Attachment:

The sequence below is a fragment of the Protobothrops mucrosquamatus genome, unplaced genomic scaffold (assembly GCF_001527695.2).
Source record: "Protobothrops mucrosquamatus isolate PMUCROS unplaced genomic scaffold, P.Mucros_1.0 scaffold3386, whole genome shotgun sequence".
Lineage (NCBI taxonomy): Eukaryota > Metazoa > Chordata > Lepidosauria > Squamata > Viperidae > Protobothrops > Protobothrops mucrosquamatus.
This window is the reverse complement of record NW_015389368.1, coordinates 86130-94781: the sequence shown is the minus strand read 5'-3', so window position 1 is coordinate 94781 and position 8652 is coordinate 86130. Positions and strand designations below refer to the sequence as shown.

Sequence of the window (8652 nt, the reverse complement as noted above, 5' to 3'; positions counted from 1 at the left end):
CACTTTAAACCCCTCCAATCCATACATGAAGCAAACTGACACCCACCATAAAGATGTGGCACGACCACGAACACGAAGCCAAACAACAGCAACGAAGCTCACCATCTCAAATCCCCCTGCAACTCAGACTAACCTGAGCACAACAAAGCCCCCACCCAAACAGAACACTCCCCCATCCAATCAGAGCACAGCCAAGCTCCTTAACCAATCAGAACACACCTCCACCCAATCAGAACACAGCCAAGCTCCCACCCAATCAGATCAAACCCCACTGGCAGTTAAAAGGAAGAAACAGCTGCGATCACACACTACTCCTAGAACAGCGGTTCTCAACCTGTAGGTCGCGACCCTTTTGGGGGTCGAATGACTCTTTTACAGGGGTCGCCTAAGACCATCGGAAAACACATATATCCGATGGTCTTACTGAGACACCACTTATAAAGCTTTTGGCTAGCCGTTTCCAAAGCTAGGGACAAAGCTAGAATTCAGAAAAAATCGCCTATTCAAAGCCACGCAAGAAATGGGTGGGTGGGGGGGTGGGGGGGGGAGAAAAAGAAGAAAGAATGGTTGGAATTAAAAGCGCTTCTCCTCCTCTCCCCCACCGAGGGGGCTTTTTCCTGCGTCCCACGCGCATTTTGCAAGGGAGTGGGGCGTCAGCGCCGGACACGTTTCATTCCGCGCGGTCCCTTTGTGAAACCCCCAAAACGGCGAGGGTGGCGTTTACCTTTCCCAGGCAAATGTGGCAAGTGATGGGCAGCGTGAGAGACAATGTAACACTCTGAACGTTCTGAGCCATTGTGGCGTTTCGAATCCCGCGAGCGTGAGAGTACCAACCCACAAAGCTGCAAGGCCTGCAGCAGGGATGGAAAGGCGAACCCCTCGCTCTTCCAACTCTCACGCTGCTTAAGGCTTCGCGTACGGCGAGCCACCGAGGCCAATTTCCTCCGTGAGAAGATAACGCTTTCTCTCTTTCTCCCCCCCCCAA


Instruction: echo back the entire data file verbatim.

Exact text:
The sequence below is a fragment of the Protobothrops mucrosquamatus genome, unplaced genomic scaffold (assembly GCF_001527695.2).
Source record: "Protobothrops mucrosquamatus isolate PMUCROS unplaced genomic scaffold, P.Mucros_1.0 scaffold3386, whole genome shotgun sequence".
Lineage (NCBI taxonomy): Eukaryota > Metazoa > Chordata > Lepidosauria > Squamata > Viperidae > Protobothrops > Protobothrops mucrosquamatus.
This window is the reverse complement of record NW_015389368.1, coordinates 86130-94781: the sequence shown is the minus strand read 5'-3', so window position 1 is coordinate 94781 and position 8652 is coordinate 86130. Positions and strand designations below refer to the sequence as shown.

Sequence of the window (8652 nt, the reverse complement as noted above, 5' to 3'; positions counted from 1 at the left end):
CACTTTAAACCCCTCCAATCCATACATGAAGCAAACTGACACCCACCATAAAGATGTGGCACGACCACGAACACGAAGCCAAACAACAGCAACGAAGCTCACCATCTCAAATCCCCCTGCAACTCAGACTAACCTGAGCACAACAAAGCCCCCACCCAAACAGAACACTCCCCCATCCAATCAGAGCACAGCCAAGCTCCTTAACCAATCAGAACACACCTCCACCCAATCAGAACACAGCCAAGCTCCCACCCAATCAGATCAAACCCCACTGGCAGTTAAAAGGAAGAAACAGCTGCGATCACACACTACTCCTAGAACAGCGGTTCTCAACCTGTAGGTCGCGACCCTTTTGGGGGTCGAATGACTCTTTTACAGGGGTCGCCTAAGACCATCGGAAAACACATATATCCGATGGTCTTACTGAGACACCACTTATAAAGCTTTTGGCTAGCCGTTTCCAAAGCTAGGGACAAAGCTAGAATTCAGAAAAAATCGCCTATTCAAAGCCACGCAAGAAATGGGTGGGTGGGGGGGTGGGGGGGGGAGAAAAAGAAGAAAGAATGGTTGGAATTAAAAGCGCTTCTCCTCCTCTCCCCCACCGAGGGGGCTTTTTCCTGCGTCCCACGCGCATTTTGCAAGGGAGTGGGGCGTCAGCGCCGGACACGTTTCATTCCGCGCGGTCCCTTTGTGAAACCCCCAAAACGGCGAGGGTGGCGTTTACCTTTCCCAGGCAAATGTGGCAAGTGATGGGCAGCGTGAGAGACAATGTAACACTCTGAACGTTCTGAGCCATTGTGGCGTTTCGAATCCCGCGAGCGTGAGAGTACCAACCCACAAAGCTGCAAGGCCTGCAGCAGGGATGGAAAGGCGAACCCCTCGCTCTTCCAACTCTCACGCTGCTTAAGGCTTCGCGTACGGCGAGCCACCGAGGCCAATTTCCTCCGTGAGAAGATAACGCTTTCTCTCTTTCTCCCCCCCCCAA